Weir humbled after Paralympic heroics which have changed his life forever
13:01 GMT, 16 September 2012
Having tried in vain, among the hysteria which followed his Paralympic triumphs, to make sense of things, it was eventually a moment of calm which spoke loudest to David Weir.
'I came back from doing a TV thing, late on Wednesday night, and my little boy, Morgan, who's one, had a cold and couldn’t sleep. So I sat on the sofa with him, just the two of us, and had a cuddle and a bit of a chat about what I'd been doing.'
He smiles at the memory – father and son, away from the noise and euphoria, sharing a unique moment. Then he looks down at the four gold medals around his neck, as if to confirm it really happened.
Gold standard: Weir has been on a rollercoaster ride of emotion since the summer
'When you’re in the village it's like being in a bubble, so when I came out and saw what was going on, I was stunned. I half expected someone to nudge me and say 'wake up, you're dreaming, you've got to go and race”.'
Weir's greatness, as with many of the summer’s heroes, is matched only by his ordinariness. At the victory parade he was struck by shyness when about to ask Jessica Ennis if she would pose for a picture with him When he did, she admitted she too had been plucking up the courage to ask the same of him.
Pondering the last fortnight, Weir also admits to being stunned at what he found, as he explored the further limits of his potential.
'Honestly I thought it was impossible to get four gold medals. But I did, and I did it in the best town in the world, in front of the greatest crowd at the greatest Paralympics ever.'
He intersperses grins with shakes of the head. It may yet take more than a late night with his infant son to properly make sense of it all. The impact of last Monday, when a million people crammed London’s streets to greet their heroes, is still clear.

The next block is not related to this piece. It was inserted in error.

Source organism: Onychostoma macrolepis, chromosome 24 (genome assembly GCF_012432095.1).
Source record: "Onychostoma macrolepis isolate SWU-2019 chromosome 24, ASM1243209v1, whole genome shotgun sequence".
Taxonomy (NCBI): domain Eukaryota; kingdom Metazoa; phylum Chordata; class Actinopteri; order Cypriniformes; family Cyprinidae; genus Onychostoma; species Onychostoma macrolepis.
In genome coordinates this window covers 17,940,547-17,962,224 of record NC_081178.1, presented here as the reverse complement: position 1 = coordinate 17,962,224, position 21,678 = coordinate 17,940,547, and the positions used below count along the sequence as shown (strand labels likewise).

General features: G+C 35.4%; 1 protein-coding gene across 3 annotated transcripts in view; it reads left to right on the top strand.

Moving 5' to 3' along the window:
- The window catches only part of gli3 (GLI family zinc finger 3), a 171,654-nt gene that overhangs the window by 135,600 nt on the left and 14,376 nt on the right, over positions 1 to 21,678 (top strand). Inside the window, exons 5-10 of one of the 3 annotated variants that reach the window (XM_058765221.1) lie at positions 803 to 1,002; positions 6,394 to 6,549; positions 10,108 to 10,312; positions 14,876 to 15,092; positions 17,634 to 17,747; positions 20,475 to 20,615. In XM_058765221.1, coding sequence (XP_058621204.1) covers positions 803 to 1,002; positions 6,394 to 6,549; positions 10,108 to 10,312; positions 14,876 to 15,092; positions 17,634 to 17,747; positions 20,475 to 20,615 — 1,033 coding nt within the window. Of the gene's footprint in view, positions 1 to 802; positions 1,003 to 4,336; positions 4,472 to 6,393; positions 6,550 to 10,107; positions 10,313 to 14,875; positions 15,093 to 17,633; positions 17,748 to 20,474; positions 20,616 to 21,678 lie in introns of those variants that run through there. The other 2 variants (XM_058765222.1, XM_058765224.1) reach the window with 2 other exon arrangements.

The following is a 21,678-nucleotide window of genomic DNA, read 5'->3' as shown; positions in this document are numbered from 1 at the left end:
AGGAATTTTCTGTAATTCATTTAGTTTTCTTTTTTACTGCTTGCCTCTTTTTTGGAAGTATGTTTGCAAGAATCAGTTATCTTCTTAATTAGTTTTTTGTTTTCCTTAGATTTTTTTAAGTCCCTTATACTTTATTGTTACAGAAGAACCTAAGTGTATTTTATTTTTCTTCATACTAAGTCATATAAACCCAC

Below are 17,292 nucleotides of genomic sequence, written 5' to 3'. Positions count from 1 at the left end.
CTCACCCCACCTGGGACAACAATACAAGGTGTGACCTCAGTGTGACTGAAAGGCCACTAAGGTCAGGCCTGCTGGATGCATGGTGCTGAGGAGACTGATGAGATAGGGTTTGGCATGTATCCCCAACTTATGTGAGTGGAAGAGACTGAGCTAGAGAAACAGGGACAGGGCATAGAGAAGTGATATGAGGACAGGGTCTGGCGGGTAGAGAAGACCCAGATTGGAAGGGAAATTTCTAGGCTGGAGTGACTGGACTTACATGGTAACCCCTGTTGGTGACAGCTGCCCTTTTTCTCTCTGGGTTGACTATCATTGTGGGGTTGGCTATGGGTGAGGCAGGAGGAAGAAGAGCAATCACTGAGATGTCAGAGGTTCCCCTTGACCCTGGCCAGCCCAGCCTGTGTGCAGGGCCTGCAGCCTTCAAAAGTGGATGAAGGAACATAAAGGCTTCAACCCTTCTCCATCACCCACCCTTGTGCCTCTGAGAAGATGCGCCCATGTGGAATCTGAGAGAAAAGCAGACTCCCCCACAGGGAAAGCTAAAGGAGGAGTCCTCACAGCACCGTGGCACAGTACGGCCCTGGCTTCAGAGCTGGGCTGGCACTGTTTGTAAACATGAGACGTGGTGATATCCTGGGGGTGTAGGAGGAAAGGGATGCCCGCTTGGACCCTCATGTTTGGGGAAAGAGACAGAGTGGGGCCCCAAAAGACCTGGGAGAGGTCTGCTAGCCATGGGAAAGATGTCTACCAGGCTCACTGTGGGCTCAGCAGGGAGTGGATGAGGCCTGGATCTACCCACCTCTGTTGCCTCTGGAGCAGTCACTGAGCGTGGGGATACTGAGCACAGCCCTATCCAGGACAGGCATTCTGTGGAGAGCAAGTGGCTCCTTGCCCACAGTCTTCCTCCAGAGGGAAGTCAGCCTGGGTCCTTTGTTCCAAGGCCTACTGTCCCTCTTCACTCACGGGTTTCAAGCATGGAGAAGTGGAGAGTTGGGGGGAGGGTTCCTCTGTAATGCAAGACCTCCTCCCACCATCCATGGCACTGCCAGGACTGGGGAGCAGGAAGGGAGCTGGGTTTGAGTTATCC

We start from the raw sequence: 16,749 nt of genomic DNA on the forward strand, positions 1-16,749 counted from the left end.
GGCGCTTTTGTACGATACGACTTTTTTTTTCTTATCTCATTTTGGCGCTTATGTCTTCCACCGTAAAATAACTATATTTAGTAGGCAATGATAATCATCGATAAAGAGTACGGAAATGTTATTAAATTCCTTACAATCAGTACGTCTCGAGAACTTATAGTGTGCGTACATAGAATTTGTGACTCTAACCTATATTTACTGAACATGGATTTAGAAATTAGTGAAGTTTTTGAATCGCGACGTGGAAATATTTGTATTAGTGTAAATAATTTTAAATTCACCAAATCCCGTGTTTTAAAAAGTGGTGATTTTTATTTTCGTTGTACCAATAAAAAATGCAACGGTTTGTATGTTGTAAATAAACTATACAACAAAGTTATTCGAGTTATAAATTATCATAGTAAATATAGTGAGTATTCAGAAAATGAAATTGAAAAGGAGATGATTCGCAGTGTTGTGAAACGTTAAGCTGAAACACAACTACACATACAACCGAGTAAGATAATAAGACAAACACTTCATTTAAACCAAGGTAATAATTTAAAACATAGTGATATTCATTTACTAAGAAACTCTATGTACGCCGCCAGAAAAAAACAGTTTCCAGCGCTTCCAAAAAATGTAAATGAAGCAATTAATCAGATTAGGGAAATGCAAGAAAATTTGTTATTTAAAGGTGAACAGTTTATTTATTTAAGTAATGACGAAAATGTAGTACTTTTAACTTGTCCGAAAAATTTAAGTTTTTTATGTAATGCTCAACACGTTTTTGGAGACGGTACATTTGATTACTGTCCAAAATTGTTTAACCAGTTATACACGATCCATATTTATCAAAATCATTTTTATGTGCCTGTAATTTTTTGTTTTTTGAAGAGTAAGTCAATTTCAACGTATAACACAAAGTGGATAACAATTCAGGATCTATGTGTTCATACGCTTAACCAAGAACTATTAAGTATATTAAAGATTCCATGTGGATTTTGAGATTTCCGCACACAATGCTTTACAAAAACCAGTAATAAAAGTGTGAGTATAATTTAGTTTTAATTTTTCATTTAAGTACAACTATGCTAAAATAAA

'People like Chris Hoy and Ben Ainslie said I was an inspiration. That’s the sort of thing I’ll never forget.'
And through it all, he refuses to lose sight of the bigger picture.
Hero: weir bagged four golds during a memorable Paralympic summer
'For the first time, Paralympic sport has been properly viewed as equal. Not just “didn’t they try hard”, but the world watching what we did for the sake of the sport.
'People have said my 1500m was the best race they’d ever seen, Olympic or Paralympic. The best sporting moment they’ve ever experienced. When you see and hear that, you so start to think ‘What have we done here’ We’ve changed something really, really big.”
That fourth gold arrived, fittingly for a man whose first success was London’s mini-marathon, on the capital’s streets.
For the first few miles of the marathon Weir 'thought I was going to die' but his major challengers lacked either the pace or belief to make a move which he admits, could have broken him.
'I just clung on and didn’t let them know how much I was suffering.'
Their indecision proved fatal as Weir, hardened by endless hours training alongside cyclists on the hills of Richmond Park, threw down the gauntlet, four miles from the finish.
'I just thought “Right, let's get at it and give it a real go from here. Let’s see who fancies this”. Once I did that, the whole pack just split up, blew apart.'
Four of the best: Weir made himself a household name during the Paralympics
Even the absence of a banner at the finishing line – 'LOCOG told the organisers they didn’t have a tape and they weren’t going to provide one for Health and Safety reasons!' – couldn’t stop his surge to Paralympic immortality.
'I just kept going until I was sure it was the end. If I didn’t smile, it’s because I didn’t know I’d finished.'
With it safely won, his attentions now turn to a holiday, the arrival of his third child, and some time with the people who matter to him the most.
'I’m so happy to be back around my family again. They're the people you really celebrate with – the ones who know how much you put into it.'
He glances at his medals again, their golden clinking a constant reminder of his triumphs. Only a few might fully understand what David Weir put in, but an entire nation continues to celebrate what he brought back.